1980 watkins 27 centerboard sailboat for sale in Florida
Your set up is the same as mine, including the drawer and cabinet below. There are several drop in options for a 2 burner cooktop that would require little if any modifications. Because a non pressurized cooktop has no tank or plumbing it would be the quickest. An oven instal would be pretty easy, but you would lose the storage below. It just depends on your priorities. Here is my set up with the cookmate in place. Non pressurized alcohol cooktops will not flare the way the older pump up ones do. By the way, that is a pretty nice boat, a lot younger looking than its 20+ years.

http://www.sailnet.com/forums/attach...1&d=1301446733
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Alcohol to LPG-dsc_0004.jpg  

Last edited by baboon; 03-29-2011 at 07:50 PM.
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Thats a nice install. Mine is a pressurized alcohol stove so I have been a bit concerned with it flaring up on me I like that setup and for the price that would work just fine. Cause I really don't do tons of oven work and figure if its to rocky to cook I can just have a sandwich. Is there a way I could gimbal it? I like that cause the storage is nice and I also have a seacock there that I would rather not block. She is looking a lot better now. All new interior I just have to finish the floor and not sure what I am going to do about the galley top. The boat is stout I bought it because in 1980 that is when watkins was bought by aeroglass and that particular year they doubled the thickness of the glass and mine is one of 5 cb models that I could find so it is super stable and heavy. Thanks for the info about how long can you cook before you run out of alcohol?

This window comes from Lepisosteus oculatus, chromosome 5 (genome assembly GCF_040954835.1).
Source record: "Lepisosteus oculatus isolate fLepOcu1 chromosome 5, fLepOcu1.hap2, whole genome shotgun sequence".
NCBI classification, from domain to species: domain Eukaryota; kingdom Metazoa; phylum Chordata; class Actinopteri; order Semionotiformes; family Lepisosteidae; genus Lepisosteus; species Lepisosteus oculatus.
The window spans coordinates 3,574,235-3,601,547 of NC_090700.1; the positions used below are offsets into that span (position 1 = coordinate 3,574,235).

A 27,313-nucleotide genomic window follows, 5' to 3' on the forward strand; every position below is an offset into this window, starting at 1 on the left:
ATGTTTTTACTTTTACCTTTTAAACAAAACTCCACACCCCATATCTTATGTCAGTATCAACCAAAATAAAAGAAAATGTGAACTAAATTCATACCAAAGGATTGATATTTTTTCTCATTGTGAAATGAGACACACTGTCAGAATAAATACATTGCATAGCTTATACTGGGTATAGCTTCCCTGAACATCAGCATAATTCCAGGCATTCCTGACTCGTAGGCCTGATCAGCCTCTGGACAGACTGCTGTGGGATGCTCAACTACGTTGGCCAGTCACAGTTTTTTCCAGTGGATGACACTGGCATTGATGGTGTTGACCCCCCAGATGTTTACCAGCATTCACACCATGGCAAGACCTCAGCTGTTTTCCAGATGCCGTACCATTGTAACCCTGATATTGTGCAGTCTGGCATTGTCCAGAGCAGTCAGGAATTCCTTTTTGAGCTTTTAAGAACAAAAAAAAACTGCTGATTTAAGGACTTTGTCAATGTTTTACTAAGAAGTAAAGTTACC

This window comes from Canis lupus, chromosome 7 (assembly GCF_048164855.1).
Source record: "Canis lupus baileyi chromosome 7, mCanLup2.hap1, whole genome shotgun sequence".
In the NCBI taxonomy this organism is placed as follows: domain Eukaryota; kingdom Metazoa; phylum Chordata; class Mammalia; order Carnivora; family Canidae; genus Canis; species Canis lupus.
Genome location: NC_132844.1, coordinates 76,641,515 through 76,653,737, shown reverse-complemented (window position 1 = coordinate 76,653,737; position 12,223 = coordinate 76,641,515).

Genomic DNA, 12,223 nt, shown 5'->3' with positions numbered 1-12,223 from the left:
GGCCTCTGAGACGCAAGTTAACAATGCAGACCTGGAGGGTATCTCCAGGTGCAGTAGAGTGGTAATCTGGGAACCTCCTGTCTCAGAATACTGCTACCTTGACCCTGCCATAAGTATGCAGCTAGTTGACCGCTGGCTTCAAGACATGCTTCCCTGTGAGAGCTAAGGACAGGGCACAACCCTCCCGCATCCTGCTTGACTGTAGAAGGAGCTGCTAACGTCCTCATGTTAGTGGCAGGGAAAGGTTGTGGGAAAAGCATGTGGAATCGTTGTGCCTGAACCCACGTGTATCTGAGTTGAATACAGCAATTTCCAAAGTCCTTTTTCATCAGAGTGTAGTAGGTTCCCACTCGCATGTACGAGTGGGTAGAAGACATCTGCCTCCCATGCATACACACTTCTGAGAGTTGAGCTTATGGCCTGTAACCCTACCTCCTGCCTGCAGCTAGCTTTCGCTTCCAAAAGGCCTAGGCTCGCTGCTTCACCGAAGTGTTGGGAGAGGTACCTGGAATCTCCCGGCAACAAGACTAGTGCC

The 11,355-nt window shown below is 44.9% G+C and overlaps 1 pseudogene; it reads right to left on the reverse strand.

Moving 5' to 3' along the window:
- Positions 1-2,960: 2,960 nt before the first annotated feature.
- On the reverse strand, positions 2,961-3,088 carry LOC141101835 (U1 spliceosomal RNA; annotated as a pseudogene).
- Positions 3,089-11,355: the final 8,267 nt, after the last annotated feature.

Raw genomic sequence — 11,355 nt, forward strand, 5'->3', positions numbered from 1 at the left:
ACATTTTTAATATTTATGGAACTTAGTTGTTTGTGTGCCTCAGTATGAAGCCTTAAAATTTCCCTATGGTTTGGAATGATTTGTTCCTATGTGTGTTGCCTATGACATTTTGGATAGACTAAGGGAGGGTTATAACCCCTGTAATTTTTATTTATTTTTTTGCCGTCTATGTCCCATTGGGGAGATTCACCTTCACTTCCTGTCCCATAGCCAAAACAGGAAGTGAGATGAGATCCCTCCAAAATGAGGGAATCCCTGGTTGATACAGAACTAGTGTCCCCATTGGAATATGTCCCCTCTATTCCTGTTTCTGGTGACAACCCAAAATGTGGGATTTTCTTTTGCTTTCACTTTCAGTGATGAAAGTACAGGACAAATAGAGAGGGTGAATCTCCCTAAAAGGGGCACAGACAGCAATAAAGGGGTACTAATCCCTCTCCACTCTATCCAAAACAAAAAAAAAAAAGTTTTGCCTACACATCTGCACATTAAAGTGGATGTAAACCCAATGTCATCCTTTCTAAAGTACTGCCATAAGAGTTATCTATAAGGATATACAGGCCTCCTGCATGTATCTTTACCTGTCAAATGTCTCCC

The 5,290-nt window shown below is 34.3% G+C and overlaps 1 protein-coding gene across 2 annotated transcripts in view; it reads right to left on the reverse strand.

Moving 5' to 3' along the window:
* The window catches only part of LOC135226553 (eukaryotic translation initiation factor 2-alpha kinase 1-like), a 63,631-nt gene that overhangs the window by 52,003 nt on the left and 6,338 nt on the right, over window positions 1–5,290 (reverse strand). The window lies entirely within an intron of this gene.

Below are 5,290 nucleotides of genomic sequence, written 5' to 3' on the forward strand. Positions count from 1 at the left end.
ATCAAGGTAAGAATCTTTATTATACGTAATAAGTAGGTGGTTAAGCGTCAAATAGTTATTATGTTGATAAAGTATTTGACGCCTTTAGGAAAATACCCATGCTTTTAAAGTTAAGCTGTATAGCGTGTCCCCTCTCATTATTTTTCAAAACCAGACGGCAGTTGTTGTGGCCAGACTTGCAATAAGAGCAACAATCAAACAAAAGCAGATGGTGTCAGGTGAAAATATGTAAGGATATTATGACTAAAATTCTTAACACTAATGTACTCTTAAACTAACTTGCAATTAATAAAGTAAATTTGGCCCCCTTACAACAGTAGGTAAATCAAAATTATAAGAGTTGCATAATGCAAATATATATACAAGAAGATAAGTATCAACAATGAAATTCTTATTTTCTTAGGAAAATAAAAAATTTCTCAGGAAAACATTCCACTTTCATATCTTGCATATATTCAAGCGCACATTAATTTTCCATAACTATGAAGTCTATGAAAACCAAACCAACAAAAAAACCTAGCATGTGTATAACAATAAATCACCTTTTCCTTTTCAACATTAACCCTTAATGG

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Last edited by solman55; 03-29-2011 at 08:05 PM.
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  #29  
Old 03-29-2011
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If you want to stick with Alcohol, the non pressurized is the way to go. We ran a pressurized stove for years.. we solved the flare up issue but the oven was useless. You can also safely use Methyl Hydrate in the non pressure stoves - it's a fraction of the cost of the fuel intended for pressurized.

However since we've gone to propane there's no way we'd go back. If you do go that route and decide to get a gimballed stove, we find the Force 10 quite good although the oven is on the small side if you're trying to feed more than a couple. Be aware that Force 10 (and maybe others) make a 'euro' model that's an inch or so narrower that might be a better fit.

From your pics it looks like you could fit one in there if you wanted to.
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I may look into that. I am going to weigh the options to see what I want to do, I like the price of the alcohol rig but the propane rig could be nice to. I will definatly look into both the euro model may be the way to go cause I want to save as much space as possible. Well I guess while I am talking galley what about a 110/12v refrig just enough to keep some basics cool any ideas?
Thanks